This week, I used pkgdown, rhub, and GitHub Action via the usethis package to allow web-based documentation, checking, and continuous integration and delivery (CI/CD) for the ribiosUtils package. Here are my learning notes.


Why do I do this? Mainly for three reasons:

  1. To create web-accessible documentations so that I can point users to them.
  2. To test the package on systems that I am not working in to make sure that it works everywhere.
  3. To automatically notify me if the latest pushes in GitHub breaks any tests or make the package stop working in some environment.

It is hoped that, with these efforts, I can make ribiosUtils towards a better piece of scientific software.

Convert package documentations to a website with pkgdown

pkgdown builds a website form the package using Rd files (which can come from, for instance, roxygen documentations).

It is fairly easy to use. If we run it locally, we need first to configure the package to use pkgdown with usethis::use_pkgdown(), and then to generate the website with pkddown::build_site(). The site will be stored in the docs directory of the package.

On my first try, I found pkgdown had problems with functions whose examples attempt to write to the standard output or other connections (for instance registerLog and writerLog in ribiosUtils). These commands will trap pkgdown in a dead, permanent loop complaining connections are not closed. By wrapping such examples inside \dontrun{}, I got rid of the problem.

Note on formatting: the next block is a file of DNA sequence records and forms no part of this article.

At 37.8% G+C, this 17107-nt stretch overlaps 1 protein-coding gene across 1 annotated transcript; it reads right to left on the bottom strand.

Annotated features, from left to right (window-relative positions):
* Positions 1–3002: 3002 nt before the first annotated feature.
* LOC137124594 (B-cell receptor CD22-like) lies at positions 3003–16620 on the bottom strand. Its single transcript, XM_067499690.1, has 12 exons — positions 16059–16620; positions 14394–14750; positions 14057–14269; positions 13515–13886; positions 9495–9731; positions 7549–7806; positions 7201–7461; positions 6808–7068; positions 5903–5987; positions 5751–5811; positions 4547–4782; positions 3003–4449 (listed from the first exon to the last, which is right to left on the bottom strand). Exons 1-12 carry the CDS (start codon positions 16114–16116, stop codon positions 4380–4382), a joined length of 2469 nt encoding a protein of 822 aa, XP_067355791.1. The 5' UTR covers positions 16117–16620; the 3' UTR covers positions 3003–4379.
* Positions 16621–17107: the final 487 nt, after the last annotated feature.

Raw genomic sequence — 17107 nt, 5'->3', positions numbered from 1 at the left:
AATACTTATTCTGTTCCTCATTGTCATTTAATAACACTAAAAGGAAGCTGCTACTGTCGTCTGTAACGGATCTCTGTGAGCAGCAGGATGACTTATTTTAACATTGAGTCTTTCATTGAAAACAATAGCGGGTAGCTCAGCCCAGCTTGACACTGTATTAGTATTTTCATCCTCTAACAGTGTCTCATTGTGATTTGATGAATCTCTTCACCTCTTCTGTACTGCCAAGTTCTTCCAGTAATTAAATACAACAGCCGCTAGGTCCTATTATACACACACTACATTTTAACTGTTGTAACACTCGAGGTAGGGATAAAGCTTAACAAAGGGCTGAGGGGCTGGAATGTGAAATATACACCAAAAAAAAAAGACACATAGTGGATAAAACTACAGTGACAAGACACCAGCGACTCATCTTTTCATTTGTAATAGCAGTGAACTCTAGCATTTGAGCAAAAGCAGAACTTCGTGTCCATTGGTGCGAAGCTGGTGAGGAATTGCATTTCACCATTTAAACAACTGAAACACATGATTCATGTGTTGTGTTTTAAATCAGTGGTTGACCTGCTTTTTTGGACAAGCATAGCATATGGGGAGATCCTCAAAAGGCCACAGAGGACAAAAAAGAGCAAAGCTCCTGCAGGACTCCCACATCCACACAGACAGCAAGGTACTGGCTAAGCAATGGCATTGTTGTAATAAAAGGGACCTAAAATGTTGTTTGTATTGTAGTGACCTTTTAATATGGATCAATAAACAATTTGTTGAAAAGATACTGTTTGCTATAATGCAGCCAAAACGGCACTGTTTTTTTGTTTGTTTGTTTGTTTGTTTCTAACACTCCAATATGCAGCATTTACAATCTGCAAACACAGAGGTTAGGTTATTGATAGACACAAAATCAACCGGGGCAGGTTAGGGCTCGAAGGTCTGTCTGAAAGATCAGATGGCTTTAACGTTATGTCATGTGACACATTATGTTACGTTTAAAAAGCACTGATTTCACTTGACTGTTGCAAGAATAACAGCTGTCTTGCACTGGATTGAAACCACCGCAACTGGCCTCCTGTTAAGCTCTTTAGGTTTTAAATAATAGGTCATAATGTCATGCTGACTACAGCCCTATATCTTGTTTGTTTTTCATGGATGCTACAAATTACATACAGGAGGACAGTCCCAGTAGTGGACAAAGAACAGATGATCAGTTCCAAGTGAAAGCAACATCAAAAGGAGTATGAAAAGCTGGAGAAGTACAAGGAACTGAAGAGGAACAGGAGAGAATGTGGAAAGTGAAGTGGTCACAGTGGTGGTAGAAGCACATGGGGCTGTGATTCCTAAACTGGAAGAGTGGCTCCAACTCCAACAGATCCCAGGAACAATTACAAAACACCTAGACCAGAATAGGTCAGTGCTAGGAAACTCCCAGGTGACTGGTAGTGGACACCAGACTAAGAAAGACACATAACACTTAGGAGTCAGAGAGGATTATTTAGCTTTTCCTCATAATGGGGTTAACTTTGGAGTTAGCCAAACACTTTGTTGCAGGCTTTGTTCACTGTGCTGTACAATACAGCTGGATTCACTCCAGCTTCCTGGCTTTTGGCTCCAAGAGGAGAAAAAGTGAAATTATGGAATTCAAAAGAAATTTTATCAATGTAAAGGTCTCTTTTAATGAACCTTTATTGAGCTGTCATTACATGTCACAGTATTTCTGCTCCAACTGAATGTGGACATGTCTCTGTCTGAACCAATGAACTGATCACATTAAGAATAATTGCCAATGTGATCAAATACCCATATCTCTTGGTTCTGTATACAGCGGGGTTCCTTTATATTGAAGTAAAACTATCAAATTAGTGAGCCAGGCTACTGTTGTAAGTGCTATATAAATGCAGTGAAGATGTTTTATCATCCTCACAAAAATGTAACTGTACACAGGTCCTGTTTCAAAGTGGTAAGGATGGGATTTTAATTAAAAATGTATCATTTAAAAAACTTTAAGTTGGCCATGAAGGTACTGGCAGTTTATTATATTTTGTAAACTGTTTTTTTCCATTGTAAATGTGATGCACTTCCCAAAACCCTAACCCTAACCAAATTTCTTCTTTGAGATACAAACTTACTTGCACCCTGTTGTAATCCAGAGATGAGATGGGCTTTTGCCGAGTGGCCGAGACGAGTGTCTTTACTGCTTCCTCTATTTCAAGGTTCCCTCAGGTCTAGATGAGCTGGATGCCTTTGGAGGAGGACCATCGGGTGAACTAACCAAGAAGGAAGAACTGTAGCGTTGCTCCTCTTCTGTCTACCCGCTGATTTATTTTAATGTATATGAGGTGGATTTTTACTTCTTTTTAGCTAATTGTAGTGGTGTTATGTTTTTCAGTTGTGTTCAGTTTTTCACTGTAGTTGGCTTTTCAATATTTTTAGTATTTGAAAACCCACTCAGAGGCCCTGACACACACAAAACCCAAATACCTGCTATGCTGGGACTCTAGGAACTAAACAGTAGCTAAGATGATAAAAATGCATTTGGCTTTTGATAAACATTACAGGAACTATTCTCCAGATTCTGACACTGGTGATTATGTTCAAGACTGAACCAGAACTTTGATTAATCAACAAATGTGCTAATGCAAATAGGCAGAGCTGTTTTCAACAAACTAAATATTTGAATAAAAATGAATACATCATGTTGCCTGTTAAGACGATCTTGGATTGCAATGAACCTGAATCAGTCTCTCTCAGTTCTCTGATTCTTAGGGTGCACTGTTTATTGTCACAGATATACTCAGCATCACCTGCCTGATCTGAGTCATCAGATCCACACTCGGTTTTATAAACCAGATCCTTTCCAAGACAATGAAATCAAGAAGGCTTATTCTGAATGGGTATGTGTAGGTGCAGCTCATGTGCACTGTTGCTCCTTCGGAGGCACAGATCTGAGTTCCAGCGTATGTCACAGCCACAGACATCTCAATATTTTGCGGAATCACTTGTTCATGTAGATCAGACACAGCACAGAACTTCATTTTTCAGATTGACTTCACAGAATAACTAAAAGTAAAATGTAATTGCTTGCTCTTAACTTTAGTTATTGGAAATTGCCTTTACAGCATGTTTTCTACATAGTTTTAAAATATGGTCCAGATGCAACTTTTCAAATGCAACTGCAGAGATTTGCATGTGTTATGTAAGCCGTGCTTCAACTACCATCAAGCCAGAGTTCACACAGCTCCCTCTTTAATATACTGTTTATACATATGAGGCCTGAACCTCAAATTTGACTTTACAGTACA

There are two ways to make the website available on GitHub. We can set the GitHub pages’ source to ‘master branch /docs folder’. If we do this, we can build website locally, commit any changes to GitHub, and pushing the changes to the GitHub repository.

Alternatively, We can also set the source of GitHub pages to the gh-pages branch of the repository, and setup a GitHub Action (see also below) to automatically generate and update the website when we push changes. This is the variant that I used. Below I document the steps that I took to setup this up (which I discovered from here).

A step-by-step guide to setup pkgdown and gh-pages

First, create an empty gh-pages branch in the package directory (the package has already been in GitHub).

git checkout --orphan gh-pages
git rm -rf .
git commit --allow-empty -m 'Initial gh-pages commit'
git push origin gh-pages
git checkout master

Next, configure the package to use pkgdown by running the following command in R console.


Finally, we add the GitHub Action for pkg to automatically add documentation. There is an existing yaml template example in the actions package available on GitHub r-lib/actions.

usethis::use_github_action(url = "")

By using this template (see the yaml file for details), we will make pkgdown generate or update the site anytime there is a push event in the master branch.

As soon as we add, commit, and push the yaml file, we have setup the CI/CD of pkgdown.

Test R package building with r-hub

The R-hub builder is a website which can be used to build a source R package into binaries on many different platforms including Mac, Linux, and Windows. Its R client, rhub, can used to check R code on platforms other than the one the developer is working on.